9/24/06, P-16-B

Draw Up Close to God
James 4: 7-8

“Submit yourselves therefore to God. Resist the devil, and he will flee from you. .Draw near to God, and he will draw near to you. Cleanse your hands, you sinners, and purify your hearts, you double-minded.”  James 4: 7-8, NRSV

ur old house brightens up whenever our grandchild Charlotte is brought in. Marilyn and the other grandmother have combined efforts to help our kids. Charlotte has changed things; all things. At five months she is not yet into talking or remembering names and she seemed to forget me while we were on vacation so I have been working hard to get back into her good graces.

It happened on Tuesday; daughter Candi passed the tiny one toward me and the princess got a big smile on her face and reached out to grab my neck and put her little happy face into my shirt, and looked up into my face lovingly. It made my day and brightened my life. She won a renewed place in my heart. For a moment I felt something like our Heavenly Father must feel when His children come home with arms outstretched to meet the one whom they have served during their lifetimes.

Becoming and remaining a child of God is far more than taking vows of loyalty. It is so more like winning the heart of a grandfather. It’s the most natural thing in the world of family relationships. We draw up close, we show friendship, and our Heavenly Father looks down at His children and can not help but open up His big arms to us.

I know, and you know this, because that’s how it happened to you, if it has happened.

The old King James translation says, “Draw nigh to God and, and he will draw nigh to you.” Most modern translations use, “Draw near to God and He will draw near to you,” as do the NASB, NRSV. However, my dear Greek professor said that the best English rendition of the Greek is “close.” “I would even translate the key verse: “Come on and draw up real close and tight with the Father!”

Now that Charlotte remembers granddaddy every time we meet she draws up close to me real tight. Drawing up “nigh” misses the feeling of the mutual love we have. Drawing near is better but, when we meet a dear one, we draw up close in an embrace.

My whole concept of meeting God at the time of death was changed by the first person that I was ever privileged to be with as a pastor at a bedside. It was during my clinical quarter at a hospital. I knew that he was close to death and we had bonded in our conversations. He was a devout Episcopalian and he loved John Wesley, who was also a English Catholic.

When I entered his room he motioned for me to come close. I reached down and he signaled to put my ear closer. He was barely able to whisper his last words: “I want to see my Jesus!” He smiled and he was gone. Because he had already been close to Jesus’ Holy Spirit and had drawn up real close to Him, he was fully expecting to live forever in close proximity to the Father.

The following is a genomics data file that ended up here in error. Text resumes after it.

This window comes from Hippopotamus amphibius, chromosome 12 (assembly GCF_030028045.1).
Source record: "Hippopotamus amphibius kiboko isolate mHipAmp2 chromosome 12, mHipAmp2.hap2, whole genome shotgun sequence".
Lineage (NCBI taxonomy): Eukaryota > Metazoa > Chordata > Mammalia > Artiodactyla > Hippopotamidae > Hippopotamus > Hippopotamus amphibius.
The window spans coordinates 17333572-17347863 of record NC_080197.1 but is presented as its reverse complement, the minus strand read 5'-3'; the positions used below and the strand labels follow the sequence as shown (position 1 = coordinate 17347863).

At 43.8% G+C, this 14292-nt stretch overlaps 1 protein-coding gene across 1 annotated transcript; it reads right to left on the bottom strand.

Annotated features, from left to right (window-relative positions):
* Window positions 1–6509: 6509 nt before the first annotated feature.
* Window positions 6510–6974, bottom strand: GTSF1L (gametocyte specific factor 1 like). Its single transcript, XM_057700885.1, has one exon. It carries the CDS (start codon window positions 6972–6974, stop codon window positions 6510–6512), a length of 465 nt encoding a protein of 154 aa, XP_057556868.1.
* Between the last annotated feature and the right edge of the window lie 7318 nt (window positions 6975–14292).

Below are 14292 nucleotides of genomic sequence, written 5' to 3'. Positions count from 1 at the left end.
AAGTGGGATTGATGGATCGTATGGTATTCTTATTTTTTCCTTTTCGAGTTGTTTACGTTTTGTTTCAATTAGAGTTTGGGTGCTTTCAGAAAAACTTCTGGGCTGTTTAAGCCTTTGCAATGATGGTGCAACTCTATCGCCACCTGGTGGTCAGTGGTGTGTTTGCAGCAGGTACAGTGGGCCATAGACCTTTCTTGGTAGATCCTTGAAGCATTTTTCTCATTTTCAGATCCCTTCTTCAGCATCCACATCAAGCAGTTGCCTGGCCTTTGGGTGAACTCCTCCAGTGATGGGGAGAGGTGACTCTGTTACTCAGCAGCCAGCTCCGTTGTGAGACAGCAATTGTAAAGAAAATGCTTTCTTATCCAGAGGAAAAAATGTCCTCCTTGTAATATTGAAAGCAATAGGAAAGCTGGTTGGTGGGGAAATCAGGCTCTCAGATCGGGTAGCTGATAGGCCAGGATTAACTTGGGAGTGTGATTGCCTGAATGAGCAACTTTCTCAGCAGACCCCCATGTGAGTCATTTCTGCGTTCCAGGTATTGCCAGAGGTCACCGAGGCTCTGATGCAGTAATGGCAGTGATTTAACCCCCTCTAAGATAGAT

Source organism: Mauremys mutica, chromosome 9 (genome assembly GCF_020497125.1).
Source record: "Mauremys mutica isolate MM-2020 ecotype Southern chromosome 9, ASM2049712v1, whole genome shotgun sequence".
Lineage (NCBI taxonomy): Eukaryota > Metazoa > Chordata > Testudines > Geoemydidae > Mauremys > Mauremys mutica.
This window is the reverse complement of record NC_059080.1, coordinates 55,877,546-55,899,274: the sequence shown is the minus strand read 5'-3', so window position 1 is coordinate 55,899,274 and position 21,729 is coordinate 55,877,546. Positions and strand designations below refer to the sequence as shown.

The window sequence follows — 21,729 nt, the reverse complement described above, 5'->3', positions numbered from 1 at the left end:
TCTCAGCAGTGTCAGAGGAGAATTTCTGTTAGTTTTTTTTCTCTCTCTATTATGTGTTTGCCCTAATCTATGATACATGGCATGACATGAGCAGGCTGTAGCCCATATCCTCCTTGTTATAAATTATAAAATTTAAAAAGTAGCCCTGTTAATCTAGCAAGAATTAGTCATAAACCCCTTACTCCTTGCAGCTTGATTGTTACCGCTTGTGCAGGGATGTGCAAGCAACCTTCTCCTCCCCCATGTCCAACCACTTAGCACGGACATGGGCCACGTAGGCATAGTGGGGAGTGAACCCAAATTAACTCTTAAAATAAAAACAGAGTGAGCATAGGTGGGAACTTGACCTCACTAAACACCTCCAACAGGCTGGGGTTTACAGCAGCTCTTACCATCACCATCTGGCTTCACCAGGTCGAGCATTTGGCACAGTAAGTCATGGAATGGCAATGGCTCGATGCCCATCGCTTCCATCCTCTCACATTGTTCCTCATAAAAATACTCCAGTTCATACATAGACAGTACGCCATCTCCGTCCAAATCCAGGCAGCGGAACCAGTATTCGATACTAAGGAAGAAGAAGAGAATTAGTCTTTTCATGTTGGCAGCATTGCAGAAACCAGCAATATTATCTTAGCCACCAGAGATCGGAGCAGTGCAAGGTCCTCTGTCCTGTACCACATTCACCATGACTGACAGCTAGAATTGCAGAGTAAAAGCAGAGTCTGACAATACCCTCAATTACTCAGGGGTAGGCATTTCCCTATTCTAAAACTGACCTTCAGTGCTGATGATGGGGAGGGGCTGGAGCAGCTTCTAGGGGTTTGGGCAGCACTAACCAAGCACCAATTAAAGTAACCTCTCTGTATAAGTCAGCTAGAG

However, let me quickly point out that we do not just draw close to God whenever we think we are dying; we all know that the point of Christianity is to live for Jesus every day of this life present.

The theme of the early American Methodist Circuit Riders was to “Wear out for Jesus.” The problem was that they had to cut paths through the woods to get through to the villages that were away from the ocean and the rivers. They forded many streams through icy waters or, in the summer in hot Georgia, they had to fight mosquitoes and water snakes. Howbeit they forded every stream in order to carry the Gospel to those in isolated places. Most of them died young. The average age was below forty. Some would limp into Annual Conference and finally have to say that they were worn out. Indeed, they would have to stand, or sit, before the bar of the Conference and admit that they were “worn out,” and fellow Preachers had to verify that their friend in ministry was “worn out.”  Only then were they given a small station appointment where they could live in one place. There was no pension and very little salary. But they were the happiest band of men that ever lived. They had worn out serving their Jesus knowing full well that they would soon make that last drawing up close to the Father. Very few were married and very few of them had grandchildren to cuddle up with. Most of the burned out Circuit Riders were still young men in years.

And when we all get to heaven we need to take a few years to get around to all of these Methodist Circuit Riders and thank them for making the way for us. 

Our life can sometimes feel as difficult as did the physical struggles of the Circuit Riders. We live in secure homes with central air conditioning and heat. We have running water and soft beds. We do not even think about any scarcity of food. However, we struggle against most of the same things as have all Christian throughout history.

The New Testament is all about God’s love and Grace. He wants us to have good things but sometimes our comfortable lives can cloud the fact that we still wrestle with evil and forces that threaten to undo our lives. However, the promise that the Circuit Riders lived by remains. When we make the choice to “Draw Up Close to God,” the guarantee is that “He Will Draw Up Close to Us.”

No matter how lost we may become in every person there is still enough faith to repent and come home to God. When I was serving a central city church I met men living on the street in filth and extreme rebellion. Yet, several of them made the choice to reform and I saw them Draw Close Up Into the Love and Grace of God. He forgave even them. My prayer is that they are still close to Him.

a sermon synopsis by C. Robert Allred, Th.D., Pastor
9/24/06, P-16-B